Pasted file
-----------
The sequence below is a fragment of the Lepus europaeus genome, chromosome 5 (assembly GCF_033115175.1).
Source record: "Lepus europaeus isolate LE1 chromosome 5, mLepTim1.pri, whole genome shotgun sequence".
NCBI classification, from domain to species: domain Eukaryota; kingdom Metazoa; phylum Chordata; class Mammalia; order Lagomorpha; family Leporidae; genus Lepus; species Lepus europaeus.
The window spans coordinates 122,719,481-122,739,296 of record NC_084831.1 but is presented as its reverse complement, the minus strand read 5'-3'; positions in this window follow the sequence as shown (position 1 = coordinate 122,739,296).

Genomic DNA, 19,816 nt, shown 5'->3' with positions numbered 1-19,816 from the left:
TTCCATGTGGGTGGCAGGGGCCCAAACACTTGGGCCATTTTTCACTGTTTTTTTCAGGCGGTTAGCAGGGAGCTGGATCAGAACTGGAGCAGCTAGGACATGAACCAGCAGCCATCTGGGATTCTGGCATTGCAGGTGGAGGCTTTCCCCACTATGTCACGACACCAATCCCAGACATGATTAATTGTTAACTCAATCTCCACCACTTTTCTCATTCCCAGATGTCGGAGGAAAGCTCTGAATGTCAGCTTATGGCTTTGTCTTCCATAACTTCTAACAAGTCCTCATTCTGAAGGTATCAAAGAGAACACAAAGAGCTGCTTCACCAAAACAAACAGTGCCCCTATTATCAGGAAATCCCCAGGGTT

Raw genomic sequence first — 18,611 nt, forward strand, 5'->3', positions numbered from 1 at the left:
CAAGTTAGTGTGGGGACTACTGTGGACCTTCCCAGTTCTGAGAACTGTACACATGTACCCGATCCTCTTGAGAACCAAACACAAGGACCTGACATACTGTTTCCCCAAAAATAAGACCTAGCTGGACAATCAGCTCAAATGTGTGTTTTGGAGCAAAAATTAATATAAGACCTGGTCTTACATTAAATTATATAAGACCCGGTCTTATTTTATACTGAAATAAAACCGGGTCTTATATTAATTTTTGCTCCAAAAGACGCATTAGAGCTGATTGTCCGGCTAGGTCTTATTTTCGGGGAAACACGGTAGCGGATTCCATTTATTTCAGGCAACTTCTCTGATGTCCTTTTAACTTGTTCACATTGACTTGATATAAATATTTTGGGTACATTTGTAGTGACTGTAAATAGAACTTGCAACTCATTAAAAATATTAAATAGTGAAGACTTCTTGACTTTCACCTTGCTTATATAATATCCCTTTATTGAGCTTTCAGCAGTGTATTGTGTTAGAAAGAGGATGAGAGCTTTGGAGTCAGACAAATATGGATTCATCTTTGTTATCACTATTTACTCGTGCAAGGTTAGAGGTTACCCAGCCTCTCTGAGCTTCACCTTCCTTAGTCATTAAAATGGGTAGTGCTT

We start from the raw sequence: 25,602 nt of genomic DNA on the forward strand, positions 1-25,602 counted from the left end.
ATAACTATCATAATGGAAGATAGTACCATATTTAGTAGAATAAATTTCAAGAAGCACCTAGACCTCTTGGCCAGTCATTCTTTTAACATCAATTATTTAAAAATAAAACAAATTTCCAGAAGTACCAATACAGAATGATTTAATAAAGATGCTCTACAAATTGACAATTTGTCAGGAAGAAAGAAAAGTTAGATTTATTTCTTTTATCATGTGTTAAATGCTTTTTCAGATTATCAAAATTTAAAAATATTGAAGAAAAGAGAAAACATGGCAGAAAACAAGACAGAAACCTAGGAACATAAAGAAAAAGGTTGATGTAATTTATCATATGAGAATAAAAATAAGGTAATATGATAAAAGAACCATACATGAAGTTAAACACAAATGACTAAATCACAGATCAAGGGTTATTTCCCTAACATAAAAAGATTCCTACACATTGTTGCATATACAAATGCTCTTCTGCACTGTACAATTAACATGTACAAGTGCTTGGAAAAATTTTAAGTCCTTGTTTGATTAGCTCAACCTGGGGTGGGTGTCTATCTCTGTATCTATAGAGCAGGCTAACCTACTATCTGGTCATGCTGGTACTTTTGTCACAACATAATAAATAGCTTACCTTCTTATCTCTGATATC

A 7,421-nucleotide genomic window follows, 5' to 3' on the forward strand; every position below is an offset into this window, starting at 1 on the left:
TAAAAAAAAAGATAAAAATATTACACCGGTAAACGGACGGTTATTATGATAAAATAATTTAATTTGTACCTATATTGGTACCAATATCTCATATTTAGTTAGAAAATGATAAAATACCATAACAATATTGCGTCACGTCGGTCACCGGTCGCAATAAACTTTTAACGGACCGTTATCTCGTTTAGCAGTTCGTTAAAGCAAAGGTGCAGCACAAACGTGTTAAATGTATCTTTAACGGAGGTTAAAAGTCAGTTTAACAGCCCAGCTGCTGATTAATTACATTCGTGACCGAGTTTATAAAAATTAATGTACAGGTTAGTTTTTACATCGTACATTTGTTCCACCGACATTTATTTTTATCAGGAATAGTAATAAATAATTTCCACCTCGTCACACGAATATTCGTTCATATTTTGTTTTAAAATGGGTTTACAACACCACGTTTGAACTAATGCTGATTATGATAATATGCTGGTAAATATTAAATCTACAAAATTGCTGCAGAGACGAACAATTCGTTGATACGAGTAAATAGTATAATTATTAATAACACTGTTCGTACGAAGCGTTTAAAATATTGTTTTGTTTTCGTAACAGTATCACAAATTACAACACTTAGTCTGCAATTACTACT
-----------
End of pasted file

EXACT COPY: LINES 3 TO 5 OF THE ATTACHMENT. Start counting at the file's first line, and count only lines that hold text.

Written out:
NCBI classification, from domain to species: domain Eukaryota; kingdom Metazoa; phylum Chordata; class Mammalia; order Lagomorpha; family Leporidae; genus Lepus; species Lepus europaeus.
The window spans coordinates 122,719,481-122,739,296 of record NC_084831.1 but is presented as its reverse complement, the minus strand read 5'-3'; positions in this window follow the sequence as shown (position 1 = coordinate 122,739,296).

Genomic DNA, 19,816 nt, shown 5'->3' with positions numbered 1-19,816 from the left: